Lesson 2, that is, the first lesson in Unit 1, and we are putting it up again in this Student’s Guide, with suggestions on how to go about completing it. With your
tutor, it is important to discuss it so that you can hand in the best possible product on or before the Due Date. The Project, as you can see in the Master Document
is worth 15 points of the final grade of the Unit. So we cannot overemphasize its importance. As you know, it consists of an autobiography as a teacher,
incorporating not only your previous practice, but also your reflections over this unit from a critical thinking perspective. In addition, of course, there is a Forum,
an Assignment and My Progress Tests that are graded. Below is the Calendar of Deadlines, and we are also posting it in the Calendar.
This third Unit in our First Module is about language teaching methodologies. Of course, as teachers, most of the information provided is probably known to
you, but we would like you to really engage in understanding in depth the principles behind the methodological approaches that have as base, ideas about
language in use, namely the communicative approach, the task based perspective on language learning and the experiential approach. It is also of utmost
importance that you use this unit as an opportunity to think of the previous units in the light of the actual teaching process and of your role as teacher in helping
students learn to use the target language.
As with the previous one, this unit lasts FOUR weeks. As in Unit 2 You will read the materials, do the exercises and the quizzes, and at the end of each lesson,
do a My Progress Test. You will also participate in ONE main Forum and develop ONE Assignment. Remember, as we mentioned above, that you need to be
fully aware of the MODULE 1 Project. In addition, as in previous Units, throughout this Unit, you will be working with your tutor to determine what English
Language skills you need to improve. The deadlines, requirements and value of each of these aspects is outlined in each one of the sections in this Student’s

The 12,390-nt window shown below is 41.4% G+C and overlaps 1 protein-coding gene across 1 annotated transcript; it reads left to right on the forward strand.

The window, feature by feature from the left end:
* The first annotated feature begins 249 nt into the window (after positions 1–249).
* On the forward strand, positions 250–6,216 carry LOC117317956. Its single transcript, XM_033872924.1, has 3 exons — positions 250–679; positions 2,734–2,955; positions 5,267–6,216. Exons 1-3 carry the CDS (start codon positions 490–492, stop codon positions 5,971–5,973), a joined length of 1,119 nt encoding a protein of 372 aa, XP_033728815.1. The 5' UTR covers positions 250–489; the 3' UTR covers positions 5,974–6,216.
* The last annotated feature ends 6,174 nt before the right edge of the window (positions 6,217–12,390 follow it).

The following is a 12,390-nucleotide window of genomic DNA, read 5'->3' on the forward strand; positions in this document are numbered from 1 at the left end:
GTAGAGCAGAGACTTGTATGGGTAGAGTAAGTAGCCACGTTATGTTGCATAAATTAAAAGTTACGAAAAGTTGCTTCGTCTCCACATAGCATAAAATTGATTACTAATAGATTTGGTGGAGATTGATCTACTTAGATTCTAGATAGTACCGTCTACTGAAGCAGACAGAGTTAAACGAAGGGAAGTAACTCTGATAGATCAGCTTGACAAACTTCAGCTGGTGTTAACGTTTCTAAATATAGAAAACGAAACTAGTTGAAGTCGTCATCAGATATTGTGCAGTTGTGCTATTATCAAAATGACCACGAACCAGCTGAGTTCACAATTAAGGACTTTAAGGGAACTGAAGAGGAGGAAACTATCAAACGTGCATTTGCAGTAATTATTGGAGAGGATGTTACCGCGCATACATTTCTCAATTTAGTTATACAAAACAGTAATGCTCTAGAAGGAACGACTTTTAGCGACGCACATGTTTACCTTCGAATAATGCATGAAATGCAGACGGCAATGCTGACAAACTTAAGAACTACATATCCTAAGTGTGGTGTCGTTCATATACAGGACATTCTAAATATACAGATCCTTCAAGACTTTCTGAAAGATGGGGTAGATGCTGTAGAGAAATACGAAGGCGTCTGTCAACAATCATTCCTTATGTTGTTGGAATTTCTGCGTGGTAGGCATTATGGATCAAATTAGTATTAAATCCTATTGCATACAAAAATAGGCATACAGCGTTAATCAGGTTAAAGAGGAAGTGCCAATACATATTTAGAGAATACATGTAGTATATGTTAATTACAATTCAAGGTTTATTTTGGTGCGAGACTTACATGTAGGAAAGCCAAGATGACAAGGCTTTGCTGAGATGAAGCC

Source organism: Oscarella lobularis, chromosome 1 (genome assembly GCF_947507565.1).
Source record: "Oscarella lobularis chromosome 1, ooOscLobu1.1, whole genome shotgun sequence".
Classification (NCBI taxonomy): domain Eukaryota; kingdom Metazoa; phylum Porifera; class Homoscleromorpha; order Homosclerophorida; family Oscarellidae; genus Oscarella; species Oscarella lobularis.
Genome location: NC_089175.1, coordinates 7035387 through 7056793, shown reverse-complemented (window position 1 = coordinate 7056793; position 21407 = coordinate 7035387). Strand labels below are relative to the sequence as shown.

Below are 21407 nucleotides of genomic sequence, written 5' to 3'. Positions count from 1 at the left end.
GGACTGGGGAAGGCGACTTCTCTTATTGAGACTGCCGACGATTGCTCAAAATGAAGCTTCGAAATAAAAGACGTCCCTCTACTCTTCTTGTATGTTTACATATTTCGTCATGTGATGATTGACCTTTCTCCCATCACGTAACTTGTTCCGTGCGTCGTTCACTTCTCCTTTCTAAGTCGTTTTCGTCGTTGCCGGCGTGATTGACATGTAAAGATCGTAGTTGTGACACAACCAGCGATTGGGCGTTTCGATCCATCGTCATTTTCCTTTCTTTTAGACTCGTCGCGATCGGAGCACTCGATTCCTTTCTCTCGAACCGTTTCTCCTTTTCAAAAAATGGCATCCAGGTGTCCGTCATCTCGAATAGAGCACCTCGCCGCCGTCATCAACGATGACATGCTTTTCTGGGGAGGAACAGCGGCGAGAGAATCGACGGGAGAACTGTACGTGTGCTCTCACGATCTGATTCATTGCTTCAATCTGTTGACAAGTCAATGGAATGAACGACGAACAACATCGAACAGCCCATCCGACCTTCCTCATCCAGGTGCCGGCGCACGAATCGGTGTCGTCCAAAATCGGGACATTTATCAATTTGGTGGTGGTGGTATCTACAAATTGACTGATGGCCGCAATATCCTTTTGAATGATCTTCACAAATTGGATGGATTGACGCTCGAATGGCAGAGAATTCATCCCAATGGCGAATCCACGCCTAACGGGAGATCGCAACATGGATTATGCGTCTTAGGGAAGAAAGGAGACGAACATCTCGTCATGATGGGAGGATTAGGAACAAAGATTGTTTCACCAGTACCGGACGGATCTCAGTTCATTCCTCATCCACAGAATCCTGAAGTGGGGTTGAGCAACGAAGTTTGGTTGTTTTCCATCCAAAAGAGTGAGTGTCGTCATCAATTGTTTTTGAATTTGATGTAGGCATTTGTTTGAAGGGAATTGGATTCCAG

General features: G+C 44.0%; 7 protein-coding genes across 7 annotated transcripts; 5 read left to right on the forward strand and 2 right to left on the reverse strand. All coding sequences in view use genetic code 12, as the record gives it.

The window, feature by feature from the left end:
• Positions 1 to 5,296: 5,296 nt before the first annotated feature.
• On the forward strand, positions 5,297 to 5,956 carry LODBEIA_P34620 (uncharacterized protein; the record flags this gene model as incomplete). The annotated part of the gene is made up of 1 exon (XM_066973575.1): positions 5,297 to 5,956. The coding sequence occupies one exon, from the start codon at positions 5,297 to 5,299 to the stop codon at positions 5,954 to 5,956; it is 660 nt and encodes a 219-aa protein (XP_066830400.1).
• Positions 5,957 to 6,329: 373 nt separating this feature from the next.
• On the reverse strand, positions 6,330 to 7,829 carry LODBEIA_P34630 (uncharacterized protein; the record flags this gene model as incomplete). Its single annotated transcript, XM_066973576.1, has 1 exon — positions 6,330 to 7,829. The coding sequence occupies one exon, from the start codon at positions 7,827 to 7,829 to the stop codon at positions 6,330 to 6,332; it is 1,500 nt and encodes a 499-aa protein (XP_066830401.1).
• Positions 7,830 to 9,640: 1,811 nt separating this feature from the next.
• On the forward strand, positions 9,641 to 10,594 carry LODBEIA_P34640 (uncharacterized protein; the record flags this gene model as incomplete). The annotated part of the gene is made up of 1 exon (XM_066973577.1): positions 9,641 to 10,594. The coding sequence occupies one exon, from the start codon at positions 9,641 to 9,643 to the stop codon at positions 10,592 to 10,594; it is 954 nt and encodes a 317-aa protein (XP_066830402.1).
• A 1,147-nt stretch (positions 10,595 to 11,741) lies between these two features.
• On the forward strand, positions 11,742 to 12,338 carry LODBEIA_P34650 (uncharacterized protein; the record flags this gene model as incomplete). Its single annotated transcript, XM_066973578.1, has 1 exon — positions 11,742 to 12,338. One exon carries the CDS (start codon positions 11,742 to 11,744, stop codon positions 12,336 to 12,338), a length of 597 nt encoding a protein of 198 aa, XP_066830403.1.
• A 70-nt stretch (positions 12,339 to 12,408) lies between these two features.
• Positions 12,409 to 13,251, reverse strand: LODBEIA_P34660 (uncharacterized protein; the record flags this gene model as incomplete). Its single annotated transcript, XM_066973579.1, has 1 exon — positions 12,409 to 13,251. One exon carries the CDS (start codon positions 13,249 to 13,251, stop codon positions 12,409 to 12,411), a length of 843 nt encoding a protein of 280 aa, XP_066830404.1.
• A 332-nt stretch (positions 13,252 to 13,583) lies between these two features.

Guide. Make sure that you plan ahead because you will not be able to carry out all these tasks at the last minute!

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and activities
First read Lesson 9 Approaches to ELT: An Introduction
Chapter 9.1 Introduction
Chapter 9. 2 Grammar-Translation Method
Chapter 9.3 Direct Method and Audiolingual Method
Chapter 9. 4 Communicative Language Teaching
Remember: Try to read the chapters and do reflections and activities suggested over the first three days, so you can spend time working on the forums,
assignments and wikis.
Beginning date: October 22nd.End date: October 26th.

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Readings

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FORUMS, ORAL CONFERENCES AND WIKI’S

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Forum for Unit 3
MAIN QUESTION

“What are the different approaches and methodologies that can best suit your teaching and which could be helpful for you to improve your classes? How This
are they relevant and meaningful to your teaching practice and why? Why are they important and not last but least, do the principles behind those
methods and approaches help you to reflect and become more critical in your classes?”

Forum
topic runs
through all
of Unit 3.
You
should
post at
least twice
a week,
that is,
twice for
each
Lesson.
Each
lesson has
a subtopic
that will
help
enrich the
discussion.
These are
the
subtopics:

way you teach a foreign language? Use the information from the Reflection moments to discuss differences among what an approach a method and a technique is
and why do you use them?
Forum Remember that every week you need to work on the Forum. There are no intermediate deadlines, but tutors will take note that you are participating at
least twice or three times a week in it.
Use the forum to clear doubts about concepts, as well as, to contribute collaboratively to the questions that are posted using your critical thinking skills, your own
teaching philosophy and your teaching practice. Do make sure that you try out ideas seen in this Unit of study to enrich this community of learning and practice.
The Forum opens on October 22nd and closes on November 16

Wiki

Thinking about approaches,
methods, materials and
This time, the Wiki will open one week into the Unit, on October 29th. The instruction for the Wiki is the following: technology used in our every day
teaching
As a group you will create ONE document, collaboratively with the following structure:
I. What are the different approaches
and methodologies that can
best suit your teaching and
which could be helpful for
you to improve your classes?
How are they relevant and
meaningful to your teaching
practice? Why are they
important? Do their principles
behind those methods and
approaches help you to reflect
and become more critical in